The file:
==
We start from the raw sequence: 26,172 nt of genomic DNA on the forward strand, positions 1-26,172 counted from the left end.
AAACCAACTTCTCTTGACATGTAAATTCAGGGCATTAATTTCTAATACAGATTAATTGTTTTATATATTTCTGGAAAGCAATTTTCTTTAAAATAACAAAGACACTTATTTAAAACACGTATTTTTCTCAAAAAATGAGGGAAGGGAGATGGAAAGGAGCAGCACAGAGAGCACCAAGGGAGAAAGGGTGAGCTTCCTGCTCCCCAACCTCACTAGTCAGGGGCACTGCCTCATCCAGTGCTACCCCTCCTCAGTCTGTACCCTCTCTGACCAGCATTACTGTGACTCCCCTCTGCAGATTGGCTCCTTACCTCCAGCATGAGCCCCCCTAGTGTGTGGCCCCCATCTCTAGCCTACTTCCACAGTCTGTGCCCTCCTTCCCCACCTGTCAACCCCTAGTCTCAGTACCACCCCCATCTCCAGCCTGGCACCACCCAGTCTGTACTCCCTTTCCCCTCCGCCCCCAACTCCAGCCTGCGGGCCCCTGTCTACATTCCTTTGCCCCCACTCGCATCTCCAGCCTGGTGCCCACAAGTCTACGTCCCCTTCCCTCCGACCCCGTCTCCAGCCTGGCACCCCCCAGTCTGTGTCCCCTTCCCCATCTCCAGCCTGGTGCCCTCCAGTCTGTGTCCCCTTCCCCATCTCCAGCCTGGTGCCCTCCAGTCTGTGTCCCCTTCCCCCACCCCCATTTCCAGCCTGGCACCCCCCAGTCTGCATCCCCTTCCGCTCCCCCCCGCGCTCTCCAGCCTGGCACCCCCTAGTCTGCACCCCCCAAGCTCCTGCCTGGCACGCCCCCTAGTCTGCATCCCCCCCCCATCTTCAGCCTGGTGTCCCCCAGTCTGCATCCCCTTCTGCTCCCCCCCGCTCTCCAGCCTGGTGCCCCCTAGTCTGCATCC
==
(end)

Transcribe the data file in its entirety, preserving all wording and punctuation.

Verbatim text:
We start from the raw sequence: 26,172 nt of genomic DNA on the forward strand, positions 1-26,172 counted from the left end.
AAACCAACTTCTCTTGACATGTAAATTCAGGGCATTAATTTCTAATACAGATTAATTGTTTTATATATTTCTGGAAAGCAATTTTCTTTAAAATAACAAAGACACTTATTTAAAACACGTATTTTTCTCAAAAAATGAGGGAAGGGAGATGGAAAGGAGCAGCACAGAGAGCACCAAGGGAGAAAGGGTGAGCTTCCTGCTCCCCAACCTCACTAGTCAGGGGCACTGCCTCATCCAGTGCTACCCCTCCTCAGTCTGTACCCTCTCTGACCAGCATTACTGTGACTCCCCTCTGCAGATTGGCTCCTTACCTCCAGCATGAGCCCCCCTAGTGTGTGGCCCCCATCTCTAGCCTACTTCCACAGTCTGTGCCCTCCTTCCCCACCTGTCAACCCCTAGTCTCAGTACCACCCCCATCTCCAGCCTGGCACCACCCAGTCTGTACTCCCTTTCCCCTCCGCCCCCAACTCCAGCCTGCGGGCCCCTGTCTACATTCCTTTGCCCCCACTCGCATCTCCAGCCTGGTGCCCACAAGTCTACGTCCCCTTCCCTCCGACCCCGTCTCCAGCCTGGCACCCCCCAGTCTGTGTCCCCTTCCCCATCTCCAGCCTGGTGCCCTCCAGTCTGTGTCCCCTTCCCCATCTCCAGCCTGGTGCCCTCCAGTCTGTGTCCCCTTCCCCCACCCCCATTTCCAGCCTGGCACCCCCCAGTCTGCATCCCCTTCCGCTCCCCCCCGCGCTCTCCAGCCTGGCACCCCCTAGTCTGCACCCCCCAAGCTCCTGCCTGGCACGCCCCCTAGTCTGCATCCCCCCCCCATCTTCAGCCTGGTGTCCCCCAGTCTGCATCCCCTTCTGCTCCCCCCCGCTCTCCAGCCTGGTGCCCCCTAGTCTGCATCC